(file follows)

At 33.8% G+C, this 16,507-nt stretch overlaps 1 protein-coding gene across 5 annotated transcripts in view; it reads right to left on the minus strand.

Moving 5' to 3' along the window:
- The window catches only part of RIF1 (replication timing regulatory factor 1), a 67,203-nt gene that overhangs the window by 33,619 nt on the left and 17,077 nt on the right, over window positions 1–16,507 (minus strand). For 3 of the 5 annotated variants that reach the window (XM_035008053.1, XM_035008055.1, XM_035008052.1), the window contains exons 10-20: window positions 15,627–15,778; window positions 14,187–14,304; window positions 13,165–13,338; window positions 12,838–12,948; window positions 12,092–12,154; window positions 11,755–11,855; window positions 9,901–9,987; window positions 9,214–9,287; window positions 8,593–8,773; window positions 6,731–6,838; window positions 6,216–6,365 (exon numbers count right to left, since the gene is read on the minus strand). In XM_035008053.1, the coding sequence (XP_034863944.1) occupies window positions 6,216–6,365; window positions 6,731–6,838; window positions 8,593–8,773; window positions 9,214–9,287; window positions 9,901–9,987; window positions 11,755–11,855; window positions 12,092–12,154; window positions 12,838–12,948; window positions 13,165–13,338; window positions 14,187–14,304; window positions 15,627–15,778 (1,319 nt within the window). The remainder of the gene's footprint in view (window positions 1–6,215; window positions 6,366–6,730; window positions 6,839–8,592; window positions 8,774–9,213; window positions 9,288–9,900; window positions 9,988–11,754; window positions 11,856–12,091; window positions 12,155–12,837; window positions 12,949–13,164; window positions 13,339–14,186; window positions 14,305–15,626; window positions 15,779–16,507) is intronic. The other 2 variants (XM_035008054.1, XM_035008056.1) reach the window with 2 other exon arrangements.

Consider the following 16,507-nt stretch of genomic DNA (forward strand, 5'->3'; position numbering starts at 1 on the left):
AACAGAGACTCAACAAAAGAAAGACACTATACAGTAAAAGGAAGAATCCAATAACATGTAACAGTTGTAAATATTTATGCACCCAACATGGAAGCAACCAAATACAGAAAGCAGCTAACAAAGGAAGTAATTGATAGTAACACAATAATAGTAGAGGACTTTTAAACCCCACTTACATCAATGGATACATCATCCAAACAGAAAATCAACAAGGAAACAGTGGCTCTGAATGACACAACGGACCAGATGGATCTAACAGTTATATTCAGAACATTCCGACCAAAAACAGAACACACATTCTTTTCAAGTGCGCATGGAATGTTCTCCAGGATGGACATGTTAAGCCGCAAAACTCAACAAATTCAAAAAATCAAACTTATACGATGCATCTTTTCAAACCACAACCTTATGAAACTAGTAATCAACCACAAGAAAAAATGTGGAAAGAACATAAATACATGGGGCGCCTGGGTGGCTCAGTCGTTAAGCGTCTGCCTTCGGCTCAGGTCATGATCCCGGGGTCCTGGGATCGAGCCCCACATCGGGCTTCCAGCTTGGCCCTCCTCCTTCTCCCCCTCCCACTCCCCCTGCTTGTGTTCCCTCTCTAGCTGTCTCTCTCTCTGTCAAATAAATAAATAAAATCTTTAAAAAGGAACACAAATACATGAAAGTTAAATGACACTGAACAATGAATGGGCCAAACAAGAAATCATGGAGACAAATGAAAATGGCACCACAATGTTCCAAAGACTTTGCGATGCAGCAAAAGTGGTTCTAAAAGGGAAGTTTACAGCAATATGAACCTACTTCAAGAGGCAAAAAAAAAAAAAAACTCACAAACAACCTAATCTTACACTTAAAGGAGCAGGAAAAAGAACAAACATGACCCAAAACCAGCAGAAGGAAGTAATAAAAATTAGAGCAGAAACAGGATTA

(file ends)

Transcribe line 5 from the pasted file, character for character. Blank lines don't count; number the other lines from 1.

AACAGAGACTCAACAAAAGAAAGACACTATACAGTAAAAGGAAGAATCCAATAACATGTAACAGTTGTAAATATTTATGCACCCAACATGGAAGCAACCAAATACAGAAAGCAGCTAACAAAGGAAGTAATTGATAGTAACACAATAATAGTAGAGGACTTTTAAACCCCACTTACATCAATGGATACATCATCCAAACAGAAAATCAACAAGGAAACAGTGGCTCTGAATGACACAACGGACCAGATGGATCTAACAGTTATATTCAGAACATTCCGACCAAAAACAGAACACACATTCTTTTCAAGTGCGCATGGAATGTTCTCCAGGATGGACATGTTAAGCCGCAAAACTCAACAAATTCAAAAAATCAAACTTATACGATGCATCTTTTCAAACCACAACCTTATGAAACTAGTAATCAACCACAAGAAAAAATGTGGAAAGAACATAAATACATGGGGCGCCTGGGTGGCTCAGTCGTTAAGCGTCTGCCTTCGGCTCAGGTCATGATCCCGGGGTCCTGGGATCGAGCCCCACATCGGGCTTCCAGCTTGGCCCTCCTCCTTCTCCCCCTCCCACTCCCCCTGCTTGTGTTCCCTCTCTAGCTGTCTCTCTCTCTGTCAAATAAATAAATAAAATCTTTAAAAAGGAACACAAATACATGAAAGTTAAATGACACTGAACAATGAATGGGCCAAACAAGAAATCATGGAGACAAATGAAAATGGCACCACAATGTTCCAAAGACTTTGCGATGCAGCAAAAGTGGTTCTAAAAGGGAAGTTTACAGCAATATGAACCTACTTCAAGAGGCAAAAAAAAAAAAAAACTCACAAACAACCTAATCTTACACTTAAAGGAGCAGGAAAAAGAACAAACATGACCCAAAACCAGCAGAAGGAAGTAATAAAAATTAGAGCAGAAACAGGATTA